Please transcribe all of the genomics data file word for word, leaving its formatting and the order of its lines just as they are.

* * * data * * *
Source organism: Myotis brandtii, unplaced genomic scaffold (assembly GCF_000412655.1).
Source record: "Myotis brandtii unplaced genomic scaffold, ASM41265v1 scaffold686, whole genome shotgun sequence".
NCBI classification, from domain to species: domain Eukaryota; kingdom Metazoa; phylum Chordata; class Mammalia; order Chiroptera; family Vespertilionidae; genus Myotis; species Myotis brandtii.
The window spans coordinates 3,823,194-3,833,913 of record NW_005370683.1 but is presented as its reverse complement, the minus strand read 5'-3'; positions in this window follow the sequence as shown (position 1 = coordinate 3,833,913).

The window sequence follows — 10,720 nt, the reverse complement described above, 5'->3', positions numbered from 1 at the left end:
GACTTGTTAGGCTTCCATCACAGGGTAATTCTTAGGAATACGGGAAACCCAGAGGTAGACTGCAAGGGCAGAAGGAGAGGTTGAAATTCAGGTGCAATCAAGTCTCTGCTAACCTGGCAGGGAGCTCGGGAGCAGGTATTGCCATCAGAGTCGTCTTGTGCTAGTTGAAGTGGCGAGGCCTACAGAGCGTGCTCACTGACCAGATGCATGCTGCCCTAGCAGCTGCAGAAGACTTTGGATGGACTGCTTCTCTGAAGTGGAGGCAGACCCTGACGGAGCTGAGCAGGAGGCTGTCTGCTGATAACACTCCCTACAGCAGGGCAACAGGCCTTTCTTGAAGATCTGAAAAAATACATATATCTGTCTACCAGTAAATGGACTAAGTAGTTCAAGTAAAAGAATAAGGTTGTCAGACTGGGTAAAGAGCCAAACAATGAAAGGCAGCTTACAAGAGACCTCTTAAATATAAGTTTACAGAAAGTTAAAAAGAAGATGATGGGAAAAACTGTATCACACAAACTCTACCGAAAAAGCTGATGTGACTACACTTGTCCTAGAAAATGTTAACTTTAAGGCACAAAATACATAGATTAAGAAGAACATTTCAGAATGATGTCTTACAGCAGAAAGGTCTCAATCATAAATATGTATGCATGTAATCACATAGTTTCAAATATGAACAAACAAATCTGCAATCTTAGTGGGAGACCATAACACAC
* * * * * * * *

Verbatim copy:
Source organism: Myotis brandtii, unplaced genomic scaffold (assembly GCF_000412655.1).
Source record: "Myotis brandtii unplaced genomic scaffold, ASM41265v1 scaffold686, whole genome shotgun sequence".
NCBI classification, from domain to species: domain Eukaryota; kingdom Metazoa; phylum Chordata; class Mammalia; order Chiroptera; family Vespertilionidae; genus Myotis; species Myotis brandtii.
The window spans coordinates 3,823,194-3,833,913 of record NW_005370683.1 but is presented as its reverse complement, the minus strand read 5'-3'; positions in this window follow the sequence as shown (position 1 = coordinate 3,833,913).

The window sequence follows — 10,720 nt, the reverse complement described above, 5'->3', positions numbered from 1 at the left end:
GACTTGTTAGGCTTCCATCACAGGGTAATTCTTAGGAATACGGGAAACCCAGAGGTAGACTGCAAGGGCAGAAGGAGAGGTTGAAATTCAGGTGCAATCAAGTCTCTGCTAACCTGGCAGGGAGCTCGGGAGCAGGTATTGCCATCAGAGTCGTCTTGTGCTAGTTGAAGTGGCGAGGCCTACAGAGCGTGCTCACTGACCAGATGCATGCTGCCCTAGCAGCTGCAGAAGACTTTGGATGGACTGCTTCTCTGAAGTGGAGGCAGACCCTGACGGAGCTGAGCAGGAGGCTGTCTGCTGATAACACTCCCTACAGCAGGGCAACAGGCCTTTCTTGAAGATCTGAAAAAATACATATATCTGTCTACCAGTAAATGGACTAAGTAGTTCAAGTAAAAGAATAAGGTTGTCAGACTGGGTAAAGAGCCAAACAATGAAAGGCAGCTTACAAGAGACCTCTTAAATATAAGTTTACAGAAAGTTAAAAAGAAGATGATGGGAAAAACTGTATCACACAAACTCTACCGAAAAAGCTGATGTGACTACACTTGTCCTAGAAAATGTTAACTTTAAGGCACAAAATACATAGATTAAGAAGAACATTTCAGAATGATGTCTTACAGCAGAAAGGTCTCAATCATAAATATGTATGCATGTAATCACATAGTTTCAAATATGAACAAACAAATCTGCAATCTTAGTGGGAGACCATAACACAC